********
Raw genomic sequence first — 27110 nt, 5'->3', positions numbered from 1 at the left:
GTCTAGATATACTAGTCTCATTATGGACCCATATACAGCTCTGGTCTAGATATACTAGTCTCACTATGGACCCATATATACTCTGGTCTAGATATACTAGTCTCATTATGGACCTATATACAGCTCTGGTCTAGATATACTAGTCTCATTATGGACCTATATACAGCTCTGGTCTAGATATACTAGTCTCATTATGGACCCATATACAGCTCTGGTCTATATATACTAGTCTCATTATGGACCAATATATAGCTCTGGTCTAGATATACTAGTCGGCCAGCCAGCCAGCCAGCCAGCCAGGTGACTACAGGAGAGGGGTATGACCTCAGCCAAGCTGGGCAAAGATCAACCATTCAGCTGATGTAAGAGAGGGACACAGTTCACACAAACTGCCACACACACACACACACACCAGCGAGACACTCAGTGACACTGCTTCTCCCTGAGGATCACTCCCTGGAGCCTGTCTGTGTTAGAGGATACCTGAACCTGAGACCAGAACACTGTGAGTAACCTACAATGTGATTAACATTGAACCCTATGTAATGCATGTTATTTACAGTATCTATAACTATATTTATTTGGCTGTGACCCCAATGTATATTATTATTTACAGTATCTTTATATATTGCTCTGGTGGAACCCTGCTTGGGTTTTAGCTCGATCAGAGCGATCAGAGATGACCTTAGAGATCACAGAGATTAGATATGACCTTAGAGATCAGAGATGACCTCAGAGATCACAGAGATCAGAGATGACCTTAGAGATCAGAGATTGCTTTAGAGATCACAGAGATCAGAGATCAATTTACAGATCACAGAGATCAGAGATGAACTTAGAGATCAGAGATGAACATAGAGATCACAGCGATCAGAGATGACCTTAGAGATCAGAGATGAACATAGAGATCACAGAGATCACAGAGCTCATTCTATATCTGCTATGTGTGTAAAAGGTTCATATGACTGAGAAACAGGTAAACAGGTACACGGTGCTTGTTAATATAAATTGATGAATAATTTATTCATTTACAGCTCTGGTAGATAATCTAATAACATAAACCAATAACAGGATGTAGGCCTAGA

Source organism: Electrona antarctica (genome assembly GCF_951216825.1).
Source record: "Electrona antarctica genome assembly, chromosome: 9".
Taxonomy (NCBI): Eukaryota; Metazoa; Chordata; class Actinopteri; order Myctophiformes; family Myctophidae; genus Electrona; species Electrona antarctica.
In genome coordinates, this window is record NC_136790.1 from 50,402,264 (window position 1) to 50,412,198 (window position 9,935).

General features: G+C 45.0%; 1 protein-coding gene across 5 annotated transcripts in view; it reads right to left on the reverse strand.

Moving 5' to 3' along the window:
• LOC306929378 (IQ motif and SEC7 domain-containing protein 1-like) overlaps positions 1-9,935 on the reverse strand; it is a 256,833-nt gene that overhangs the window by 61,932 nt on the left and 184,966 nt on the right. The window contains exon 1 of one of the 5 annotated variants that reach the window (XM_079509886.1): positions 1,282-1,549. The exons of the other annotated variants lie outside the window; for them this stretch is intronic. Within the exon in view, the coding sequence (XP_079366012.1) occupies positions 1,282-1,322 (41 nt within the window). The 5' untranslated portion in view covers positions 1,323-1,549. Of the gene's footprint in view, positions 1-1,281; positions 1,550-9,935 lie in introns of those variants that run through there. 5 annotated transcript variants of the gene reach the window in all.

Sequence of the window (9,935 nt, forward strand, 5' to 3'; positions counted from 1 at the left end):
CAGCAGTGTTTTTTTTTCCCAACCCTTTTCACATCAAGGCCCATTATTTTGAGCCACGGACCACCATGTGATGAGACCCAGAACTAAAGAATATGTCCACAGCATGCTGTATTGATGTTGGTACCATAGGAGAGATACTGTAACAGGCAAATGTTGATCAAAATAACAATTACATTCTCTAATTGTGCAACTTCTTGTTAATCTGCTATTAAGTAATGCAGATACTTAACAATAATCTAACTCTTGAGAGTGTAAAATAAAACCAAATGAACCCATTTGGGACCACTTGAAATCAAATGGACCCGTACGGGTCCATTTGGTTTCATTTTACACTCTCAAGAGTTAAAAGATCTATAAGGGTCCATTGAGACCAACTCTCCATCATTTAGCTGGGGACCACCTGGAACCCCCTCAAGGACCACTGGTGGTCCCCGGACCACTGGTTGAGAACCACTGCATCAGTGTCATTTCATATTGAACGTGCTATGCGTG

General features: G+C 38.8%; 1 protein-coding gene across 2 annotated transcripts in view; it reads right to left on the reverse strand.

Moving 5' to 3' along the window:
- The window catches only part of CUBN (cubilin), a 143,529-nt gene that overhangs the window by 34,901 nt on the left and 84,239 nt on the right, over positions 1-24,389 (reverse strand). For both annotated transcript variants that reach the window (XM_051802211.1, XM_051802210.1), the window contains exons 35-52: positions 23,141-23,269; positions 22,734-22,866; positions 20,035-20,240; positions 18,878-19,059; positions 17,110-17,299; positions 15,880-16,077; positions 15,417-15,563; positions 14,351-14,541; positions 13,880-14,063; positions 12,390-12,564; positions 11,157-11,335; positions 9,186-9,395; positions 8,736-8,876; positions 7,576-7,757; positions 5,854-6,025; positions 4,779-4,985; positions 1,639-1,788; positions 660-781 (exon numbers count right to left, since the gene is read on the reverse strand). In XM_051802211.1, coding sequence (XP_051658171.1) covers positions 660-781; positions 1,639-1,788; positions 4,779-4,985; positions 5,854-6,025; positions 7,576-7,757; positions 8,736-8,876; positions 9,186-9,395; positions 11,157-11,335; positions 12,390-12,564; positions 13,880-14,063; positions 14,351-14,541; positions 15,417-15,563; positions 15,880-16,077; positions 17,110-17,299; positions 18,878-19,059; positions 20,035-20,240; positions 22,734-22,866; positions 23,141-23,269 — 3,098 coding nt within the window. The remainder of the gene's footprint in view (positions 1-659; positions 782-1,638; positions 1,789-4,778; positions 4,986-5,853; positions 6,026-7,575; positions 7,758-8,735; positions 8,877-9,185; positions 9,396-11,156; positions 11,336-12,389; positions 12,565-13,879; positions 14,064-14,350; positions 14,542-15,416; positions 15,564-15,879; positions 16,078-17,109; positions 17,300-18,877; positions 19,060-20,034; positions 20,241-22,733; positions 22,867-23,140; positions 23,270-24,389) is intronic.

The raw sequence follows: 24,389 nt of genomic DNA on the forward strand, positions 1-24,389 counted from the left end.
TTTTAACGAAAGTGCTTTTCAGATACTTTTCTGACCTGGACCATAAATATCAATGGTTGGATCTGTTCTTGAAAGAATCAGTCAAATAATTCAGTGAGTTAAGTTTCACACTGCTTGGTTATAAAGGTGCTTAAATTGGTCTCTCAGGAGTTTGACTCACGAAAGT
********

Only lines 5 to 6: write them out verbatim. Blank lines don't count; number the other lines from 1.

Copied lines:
Taxonomy (NCBI): Eukaryota; Metazoa; Chordata; class Actinopteri; order Myctophiformes; family Myctophidae; genus Electrona; species Electrona antarctica.
In genome coordinates, this window is record NC_136790.1 from 50,402,264 (window position 1) to 50,412,198 (window position 9,935).